By Sally Shuffield – Column in Durango Herald
Milestones are often daunting and deserve recognition. But, at the same time, they are also just days in the year, and life keeps on going.
I celebrated my 50th birthday over the holidays, and leading up to it, I had a long list of things I wanted to change by the time I was 50. But, the day came and went, and I was still the same person doing mostly the same things.
This is also the way New Year’s is. It is a day that comes and goes with a list of resolutions, but the real change comes from digging in and doing the work each day to be your best self. The day doesn’t change you, but the work you do before and after makes the change.
To commemorate this auspicious occasion, my family took a trip to Belize. While there, one of the most small, yet amazing animals I saw in vast numbers were leaf-cutter ants. Every night, I would look with my flashlight along rails and fences, and I would see armies of moving leaves and flowers atop ants walking in an uninterrupted line. It was almost as if plants were moving on every surface. Looking closely, each ant was staggering under the size of a piece of plant that was many times its size.
Leaf-cutter ants are one of the hardest-working species that exists. They are endemic to South and Central America, but some species do extend as far as Colorado. Next to humans, leaf-cutter ants form the largest and most complex animal societies on Earth. Other than humans, they are the only species that actually grow and cultivate their own food source.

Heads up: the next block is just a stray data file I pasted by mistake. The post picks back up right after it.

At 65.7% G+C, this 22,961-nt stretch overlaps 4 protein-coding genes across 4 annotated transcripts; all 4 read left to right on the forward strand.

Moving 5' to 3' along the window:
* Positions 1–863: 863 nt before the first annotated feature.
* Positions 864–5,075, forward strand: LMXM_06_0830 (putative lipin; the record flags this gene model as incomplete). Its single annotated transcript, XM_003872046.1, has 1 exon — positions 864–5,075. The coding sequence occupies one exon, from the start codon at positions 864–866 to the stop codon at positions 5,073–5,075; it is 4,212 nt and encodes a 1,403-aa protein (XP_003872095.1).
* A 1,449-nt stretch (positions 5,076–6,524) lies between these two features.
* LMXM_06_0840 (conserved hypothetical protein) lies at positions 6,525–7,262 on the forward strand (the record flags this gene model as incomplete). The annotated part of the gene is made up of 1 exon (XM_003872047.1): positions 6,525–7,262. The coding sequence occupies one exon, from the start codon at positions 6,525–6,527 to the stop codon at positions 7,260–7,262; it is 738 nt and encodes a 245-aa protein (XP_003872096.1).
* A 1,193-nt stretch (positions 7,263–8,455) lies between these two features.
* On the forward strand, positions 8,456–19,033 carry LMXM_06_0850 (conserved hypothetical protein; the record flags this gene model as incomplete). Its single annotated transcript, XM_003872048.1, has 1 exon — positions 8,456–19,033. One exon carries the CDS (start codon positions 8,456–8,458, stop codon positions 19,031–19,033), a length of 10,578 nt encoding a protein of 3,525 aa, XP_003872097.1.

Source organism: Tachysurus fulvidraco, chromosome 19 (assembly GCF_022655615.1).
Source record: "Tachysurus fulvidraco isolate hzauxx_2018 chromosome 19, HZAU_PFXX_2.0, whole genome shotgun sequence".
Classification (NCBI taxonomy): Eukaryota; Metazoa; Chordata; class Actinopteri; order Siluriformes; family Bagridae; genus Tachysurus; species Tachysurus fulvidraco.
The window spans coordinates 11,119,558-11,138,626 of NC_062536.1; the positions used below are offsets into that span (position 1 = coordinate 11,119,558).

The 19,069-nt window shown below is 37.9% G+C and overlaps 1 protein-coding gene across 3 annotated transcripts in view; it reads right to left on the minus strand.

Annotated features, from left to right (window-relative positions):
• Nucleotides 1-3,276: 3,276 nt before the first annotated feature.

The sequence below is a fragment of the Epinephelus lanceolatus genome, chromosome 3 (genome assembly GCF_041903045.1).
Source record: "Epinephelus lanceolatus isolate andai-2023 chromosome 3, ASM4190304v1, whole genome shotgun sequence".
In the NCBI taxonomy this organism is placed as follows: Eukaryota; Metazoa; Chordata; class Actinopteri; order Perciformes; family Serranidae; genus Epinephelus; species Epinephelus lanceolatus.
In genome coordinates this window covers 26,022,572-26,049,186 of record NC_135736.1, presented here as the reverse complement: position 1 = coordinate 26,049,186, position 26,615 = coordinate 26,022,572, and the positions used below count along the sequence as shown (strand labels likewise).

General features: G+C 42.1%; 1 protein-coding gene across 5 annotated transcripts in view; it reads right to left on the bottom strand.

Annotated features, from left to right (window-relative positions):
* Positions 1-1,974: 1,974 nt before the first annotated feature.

They live in large colonies underground and can be seen trekking back home with pieces of plant often three times their size and 5,000 times their body weight. The individual ant chews a portion of a leaf or flower and races back to the colony to deliver its offering. The leaf will be chewed into a pulpy mass that makes a perfect breeding ground for a particular fungus that ants eat. The fresh vegetation is necessary to sustain their fungal diet, and they maintain it to keep it free of pests and mold. In addition to working on the fungal garden, other ants are responsible for transporting waste and dead ants to an outside waste heap. The work of a leaf-cutter ant is continuous and grueling but ensures the survival of the whole colony.
So, as a reminder to all of us in the new year. Jan. 1 is just a day. The work begins in small steps that continue on. Like the example of the leaf-cutter ant, it requires hard work and singularity of focus.
Sally Shuffield is executive director of Durango Nature Studies. Reach her at firstname.lastname@example.org or 382-9244.